Things are looking bleak in the wake of the finest season in the franchise's history. The Yotes already have lost leading scorer Ray Whitney and top-four blueliner Adrian Aucoin, and there's every chance they could see franchise icon Shane Doan walk away by Sept. 15. Steve Sullivan couldn't score 77 points skating with Sidney Crosby, so he won't be much of a patch for a middling offense or a 29th-ranked power play, but he'll play for 30 cents on the dollar. Nick Johnson and David Moss will scramble for depth roles. Zbynek Michalek returns after failing in Pittsburgh, hoping to recapture his form. And there's still no new owner in place...
Instead of the major roster shake-up that many thought was needed after San Jose's first-round loss to the Blues, GM Doug Wilson left his Sharks virtually intact, bringing in only Adam Burish and Brad Stuart to fill depth roles (unless Stuart can comfortably switch to the left side -- that dexterity would move him up the chart). The splashiest addition was behind the bench, where new associate coach Larry Robinson will attempt to guide a 29th -anked penalty kill into the middle of the pack...and be ready to step up if Wilson decides Todd McLellan is out of ideas.
You can't fault GM Doug Armstrong for standing pat with a club coming off a 109-point season -- second-most in franchise history -- especially when considering they did it with key soldiers Andy McDonald, Alex Steen and David Perron missing long stretches. With deep goaltending, a stout rear guard, a total buy-in of coach Ken Hitchcock's program and a bit of good health, this club should again contend for the conference title. The one major add is internal: 2010 first-rounder Vladimir Tarasenko will vie for a top-six role.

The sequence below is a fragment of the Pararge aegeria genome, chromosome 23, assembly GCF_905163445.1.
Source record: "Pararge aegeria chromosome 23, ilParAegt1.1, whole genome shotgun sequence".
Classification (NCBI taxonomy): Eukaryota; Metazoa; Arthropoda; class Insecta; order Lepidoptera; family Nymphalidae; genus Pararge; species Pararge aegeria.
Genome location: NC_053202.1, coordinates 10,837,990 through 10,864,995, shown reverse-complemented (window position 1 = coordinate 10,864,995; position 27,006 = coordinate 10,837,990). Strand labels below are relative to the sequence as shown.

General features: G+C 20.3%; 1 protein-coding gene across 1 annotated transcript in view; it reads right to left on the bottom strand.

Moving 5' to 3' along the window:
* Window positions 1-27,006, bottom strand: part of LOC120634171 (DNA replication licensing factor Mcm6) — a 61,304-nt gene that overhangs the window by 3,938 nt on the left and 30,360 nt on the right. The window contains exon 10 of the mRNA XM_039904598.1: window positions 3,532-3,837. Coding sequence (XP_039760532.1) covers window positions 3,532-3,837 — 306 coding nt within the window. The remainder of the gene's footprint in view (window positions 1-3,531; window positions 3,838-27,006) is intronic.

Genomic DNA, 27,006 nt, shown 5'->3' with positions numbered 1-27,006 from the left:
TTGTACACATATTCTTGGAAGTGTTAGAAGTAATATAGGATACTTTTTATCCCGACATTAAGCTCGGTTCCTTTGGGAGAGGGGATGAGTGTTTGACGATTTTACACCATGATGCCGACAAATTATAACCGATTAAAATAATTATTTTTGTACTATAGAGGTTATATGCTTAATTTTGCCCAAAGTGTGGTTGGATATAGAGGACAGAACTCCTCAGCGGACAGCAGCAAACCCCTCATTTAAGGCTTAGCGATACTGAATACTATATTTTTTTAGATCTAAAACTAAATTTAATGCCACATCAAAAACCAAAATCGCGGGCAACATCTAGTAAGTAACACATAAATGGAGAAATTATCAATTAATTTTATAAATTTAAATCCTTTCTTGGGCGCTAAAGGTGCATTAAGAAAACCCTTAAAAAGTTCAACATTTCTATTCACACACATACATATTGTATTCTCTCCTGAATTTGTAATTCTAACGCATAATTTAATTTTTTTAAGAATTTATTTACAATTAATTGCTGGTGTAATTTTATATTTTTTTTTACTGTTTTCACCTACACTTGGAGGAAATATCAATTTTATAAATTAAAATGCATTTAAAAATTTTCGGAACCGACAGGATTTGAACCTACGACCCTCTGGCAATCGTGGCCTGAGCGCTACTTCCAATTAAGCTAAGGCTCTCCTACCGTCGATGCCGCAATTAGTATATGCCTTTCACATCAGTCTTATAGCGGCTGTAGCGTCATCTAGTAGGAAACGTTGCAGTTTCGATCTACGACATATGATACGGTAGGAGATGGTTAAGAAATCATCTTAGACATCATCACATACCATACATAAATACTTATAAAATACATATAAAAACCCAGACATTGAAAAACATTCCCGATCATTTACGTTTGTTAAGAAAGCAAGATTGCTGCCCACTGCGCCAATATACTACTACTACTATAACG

Now that the goaltending reins are in the hands of Cory Schneider, the Canucks have one too many starters. Until Roberto Luongo is dealt, his presence poses a distraction for this team. Former Panther Jason Garrison replaces Sami Salo on a shallow blueline. He's mobile and has some size, and is passionate about playing for the Canucks, a nice add, but GM Mike Gillis failed to address other pressing needs: a reliable third-line center, some size and snarl on the depth lines, and another impact performer for the back end. This team is close, but Gillis needed to do more.